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in a web of glass, pinned to the edges of vision

Literary self-referential literary references to other selves.

I'd forgotten how often we saw Magritte

mucha mosaic

Literary self-referential literary references to other selves.

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So I'm reading the new Booker Prize winner- The Line of Beauty, Alan Hollinghurst. I haven't read Hollinghurst since his second novel came out (which I found extremely disappointing, after the sheer assaultive beauty of The Swimming-Pool Library). While I was in London, the ex I spent an evening with mentioned that his old friend Alan had a new novel coming out that was going to be 'Awfully good, I've read some of the first draft'.
So a mutual friend says to me the novel is good; the Booker Prize committee say it's good. Okay, I pick it up, I start reading. It's quite charming- and apparently either Michael knows Alan better than he let on, or Michael and his circle of associates were the people that Alan wanted to lean on for writing a novel about the British aristos in my own age bracket. It's very very weird reading a novel by someone you've never met which has a character in it who is quite obviously a thinly-veiled portrait of someone you not-only-have-met-but-have-slept-with-regularly-enough-to-be-called-a-boyfriend. It's just damned weird, seeing Michael described through someone else's eyes.
And even weirder to read a novel by someone you don't know about people you do know when that novel kicks off with the main character flipping through a mid-80s book on the new Torys to look for the places where his landlord (a Tory MP) turns up.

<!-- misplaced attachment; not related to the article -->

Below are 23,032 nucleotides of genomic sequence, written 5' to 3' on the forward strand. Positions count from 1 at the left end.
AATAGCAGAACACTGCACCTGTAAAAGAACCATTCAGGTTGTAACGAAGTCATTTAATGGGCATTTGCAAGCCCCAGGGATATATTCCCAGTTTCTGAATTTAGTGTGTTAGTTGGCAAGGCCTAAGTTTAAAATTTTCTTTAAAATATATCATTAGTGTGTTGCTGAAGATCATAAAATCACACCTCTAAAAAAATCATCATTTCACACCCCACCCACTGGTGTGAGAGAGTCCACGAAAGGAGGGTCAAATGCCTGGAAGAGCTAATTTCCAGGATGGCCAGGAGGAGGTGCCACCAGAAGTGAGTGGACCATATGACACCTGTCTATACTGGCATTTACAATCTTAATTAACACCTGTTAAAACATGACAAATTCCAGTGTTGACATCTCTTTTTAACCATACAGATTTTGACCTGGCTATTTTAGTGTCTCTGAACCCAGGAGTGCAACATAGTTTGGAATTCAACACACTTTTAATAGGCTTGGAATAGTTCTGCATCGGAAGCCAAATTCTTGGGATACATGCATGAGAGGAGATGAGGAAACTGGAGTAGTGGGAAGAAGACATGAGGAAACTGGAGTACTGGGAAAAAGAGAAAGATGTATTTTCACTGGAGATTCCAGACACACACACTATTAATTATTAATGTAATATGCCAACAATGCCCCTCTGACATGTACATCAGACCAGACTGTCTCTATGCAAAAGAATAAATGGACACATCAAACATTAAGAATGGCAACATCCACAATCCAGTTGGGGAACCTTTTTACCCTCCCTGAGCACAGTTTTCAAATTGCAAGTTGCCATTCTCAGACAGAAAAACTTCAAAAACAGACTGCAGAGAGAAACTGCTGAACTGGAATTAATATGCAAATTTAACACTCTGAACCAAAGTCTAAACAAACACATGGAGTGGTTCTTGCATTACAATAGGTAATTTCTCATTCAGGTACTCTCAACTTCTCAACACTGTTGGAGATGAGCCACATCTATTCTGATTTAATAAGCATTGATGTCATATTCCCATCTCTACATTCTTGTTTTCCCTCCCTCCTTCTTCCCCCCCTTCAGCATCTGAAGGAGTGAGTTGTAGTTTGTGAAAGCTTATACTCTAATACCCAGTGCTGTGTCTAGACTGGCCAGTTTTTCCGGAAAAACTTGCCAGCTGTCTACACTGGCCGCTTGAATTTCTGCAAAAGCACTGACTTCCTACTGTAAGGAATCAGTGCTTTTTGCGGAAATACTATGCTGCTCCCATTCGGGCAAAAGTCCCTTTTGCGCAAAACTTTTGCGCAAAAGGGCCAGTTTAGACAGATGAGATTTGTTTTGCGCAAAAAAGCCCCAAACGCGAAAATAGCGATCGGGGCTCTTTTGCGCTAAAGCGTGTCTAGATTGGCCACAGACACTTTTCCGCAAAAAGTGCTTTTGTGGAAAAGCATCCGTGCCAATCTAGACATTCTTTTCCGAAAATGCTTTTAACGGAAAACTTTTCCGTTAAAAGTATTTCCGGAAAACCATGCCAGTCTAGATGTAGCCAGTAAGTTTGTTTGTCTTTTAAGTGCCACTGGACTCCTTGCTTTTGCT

I suffer from brain-hurty.
  • Wow. That is a brain-hurty situation.
    • Most definitely. The world is not only smaller than we know, it is smaller than we can know.
      • It makes my brain hurt even at this diference and manages to put my own writing in a whole new light.
  • In response to a comment/question you posed in a poll no one on your friends list can see:

    I did not include inverses for being humiliated/verbally abused (i.e. humiliating) and being used (i.e. using) in part because I try to avoid asking questions where the answer might make me uncomfortable. I think I can understand wanting to receive more then to give - and the later would make me nervous about the person's intention.

    So in that sense it is a reflection of the questioner. I never said I wasn't a prude!
    • Hee, okay. I wasn't sure if it was oversight or deliberate intent; if it was the former, I figured it'd be an interesting thing to have called to one's attention.
      • Agreed.

        Actually it was somewhere in between - unconcious but with a reason. One was unintentionally - I accidently excluded tying someone else up (and should not have). I didn't even notice it when you first mentioned it. Strange.

        But yeah, I appreciate when that kind of thing is brought to my attention. :).
        • questions about what other people are into are, almost always, subtextually about what one is into one's self, I find.
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